Plot Summary | Plot Synopsis

Taglines:

Gluttony * Greed * Sloth * Envy * Wrath * Pride * Lust See more »


Motion Picture Rating (MPAA)

Rated R for grisly afterviews of horrific and bizarre killings, and for strong language | See all certifications »

Parents Guide:

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Details

Official Sites:

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Release Date:

22 September 1995 (USA)  »

Also Known As:

Seven  »

Box Office

Budget:

$33,000,000 (estimated)

Opening Weekend:

£11,434,343 (UK) (19 January 1996)

Gross:

$100,125,340 (USA)
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Company Credits

Show detailed on  »

Technical Specs

Runtime:

Sound Mix:

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Color:

Aspect Ratio:

2.35 : 1
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Did You Know?

Trivia

For the greed scene, Gene Borkan who plays the victim was 'hog-tied' and only wearing his underwear for most of shooting, and he was covered in over 2 gallons of fake blood. The blood was so thick and sticky that his knees became stuck to the floor. See more »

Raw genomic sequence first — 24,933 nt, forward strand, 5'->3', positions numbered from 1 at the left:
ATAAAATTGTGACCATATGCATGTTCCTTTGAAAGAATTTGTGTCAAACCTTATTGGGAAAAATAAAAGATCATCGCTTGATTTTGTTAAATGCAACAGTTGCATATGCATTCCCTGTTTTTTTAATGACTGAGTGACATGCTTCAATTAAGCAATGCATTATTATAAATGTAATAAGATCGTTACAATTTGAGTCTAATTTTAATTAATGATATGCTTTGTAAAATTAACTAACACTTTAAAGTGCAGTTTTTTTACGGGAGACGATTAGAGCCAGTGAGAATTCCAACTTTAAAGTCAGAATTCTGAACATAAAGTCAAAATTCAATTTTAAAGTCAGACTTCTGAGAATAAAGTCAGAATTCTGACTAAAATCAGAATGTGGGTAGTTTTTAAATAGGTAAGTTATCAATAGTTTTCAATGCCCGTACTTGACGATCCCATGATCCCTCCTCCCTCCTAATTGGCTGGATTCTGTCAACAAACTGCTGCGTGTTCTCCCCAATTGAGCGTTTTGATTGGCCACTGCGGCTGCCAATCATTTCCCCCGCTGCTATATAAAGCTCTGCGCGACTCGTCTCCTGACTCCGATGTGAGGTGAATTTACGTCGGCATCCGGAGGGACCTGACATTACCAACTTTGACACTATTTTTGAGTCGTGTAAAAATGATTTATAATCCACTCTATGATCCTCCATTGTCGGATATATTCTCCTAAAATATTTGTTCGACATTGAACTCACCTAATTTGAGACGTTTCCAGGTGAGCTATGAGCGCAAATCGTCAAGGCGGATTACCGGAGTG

Goofs

John Doe killed the defense attorney Eli Gould for immoral and unethical professional practices yet retains his own lawyer to become an accomplice to blackmail Mills and Somerset to complete his "masterpiece". In actual fact, the reason he killed Eli Gould was his notoriety as both a greedy man and defending know guilty parties (and thus letting them go free and not having to pay for their crimes). This is evident in the car ride where John states to Mills and Somerset "I know you must have secretly thanking me for that one". See more »